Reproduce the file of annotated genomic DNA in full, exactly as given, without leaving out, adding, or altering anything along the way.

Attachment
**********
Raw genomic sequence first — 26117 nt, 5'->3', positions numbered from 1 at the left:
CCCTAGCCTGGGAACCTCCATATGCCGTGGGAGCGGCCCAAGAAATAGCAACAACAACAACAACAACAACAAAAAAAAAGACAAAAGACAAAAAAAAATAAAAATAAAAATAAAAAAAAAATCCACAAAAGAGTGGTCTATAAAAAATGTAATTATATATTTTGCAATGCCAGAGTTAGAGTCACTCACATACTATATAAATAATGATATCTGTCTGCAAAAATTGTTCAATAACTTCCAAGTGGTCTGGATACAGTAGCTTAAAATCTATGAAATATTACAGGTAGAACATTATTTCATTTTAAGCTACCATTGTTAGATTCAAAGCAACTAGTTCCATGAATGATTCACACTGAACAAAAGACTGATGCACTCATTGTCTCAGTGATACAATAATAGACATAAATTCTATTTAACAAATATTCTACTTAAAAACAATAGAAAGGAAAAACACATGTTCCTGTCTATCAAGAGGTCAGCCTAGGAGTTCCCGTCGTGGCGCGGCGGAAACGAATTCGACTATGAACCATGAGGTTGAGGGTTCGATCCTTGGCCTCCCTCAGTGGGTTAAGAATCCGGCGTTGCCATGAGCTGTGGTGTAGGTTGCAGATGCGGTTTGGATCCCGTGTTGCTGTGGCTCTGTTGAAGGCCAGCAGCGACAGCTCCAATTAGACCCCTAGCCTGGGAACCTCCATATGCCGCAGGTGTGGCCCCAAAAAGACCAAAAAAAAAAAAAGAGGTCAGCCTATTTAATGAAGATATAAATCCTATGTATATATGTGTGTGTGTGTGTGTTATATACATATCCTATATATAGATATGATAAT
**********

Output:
Raw genomic sequence first — 26117 nt, 5'->3', positions numbered from 1 at the left:
CCCTAGCCTGGGAACCTCCATATGCCGTGGGAGCGGCCCAAGAAATAGCAACAACAACAACAACAACAACAAAAAAAAAGACAAAAGACAAAAAAAAATAAAAATAAAAATAAAAAAAAAATCCACAAAAGAGTGGTCTATAAAAAATGTAATTATATATTTTGCAATGCCAGAGTTAGAGTCACTCACATACTATATAAATAATGATATCTGTCTGCAAAAATTGTTCAATAACTTCCAAGTGGTCTGGATACAGTAGCTTAAAATCTATGAAATATTACAGGTAGAACATTATTTCATTTTAAGCTACCATTGTTAGATTCAAAGCAACTAGTTCCATGAATGATTCACACTGAACAAAAGACTGATGCACTCATTGTCTCAGTGATACAATAATAGACATAAATTCTATTTAACAAATATTCTACTTAAAAACAATAGAAAGGAAAAACACATGTTCCTGTCTATCAAGAGGTCAGCCTAGGAGTTCCCGTCGTGGCGCGGCGGAAACGAATTCGACTATGAACCATGAGGTTGAGGGTTCGATCCTTGGCCTCCCTCAGTGGGTTAAGAATCCGGCGTTGCCATGAGCTGTGGTGTAGGTTGCAGATGCGGTTTGGATCCCGTGTTGCTGTGGCTCTGTTGAAGGCCAGCAGCGACAGCTCCAATTAGACCCCTAGCCTGGGAACCTCCATATGCCGCAGGTGTGGCCCCAAAAAGACCAAAAAAAAAAAAAGAGGTCAGCCTATTTAATGAAGATATAAATCCTATGTATATATGTGTGTGTGTGTGTGTTATATACATATCCTATATATAGATATGATAAT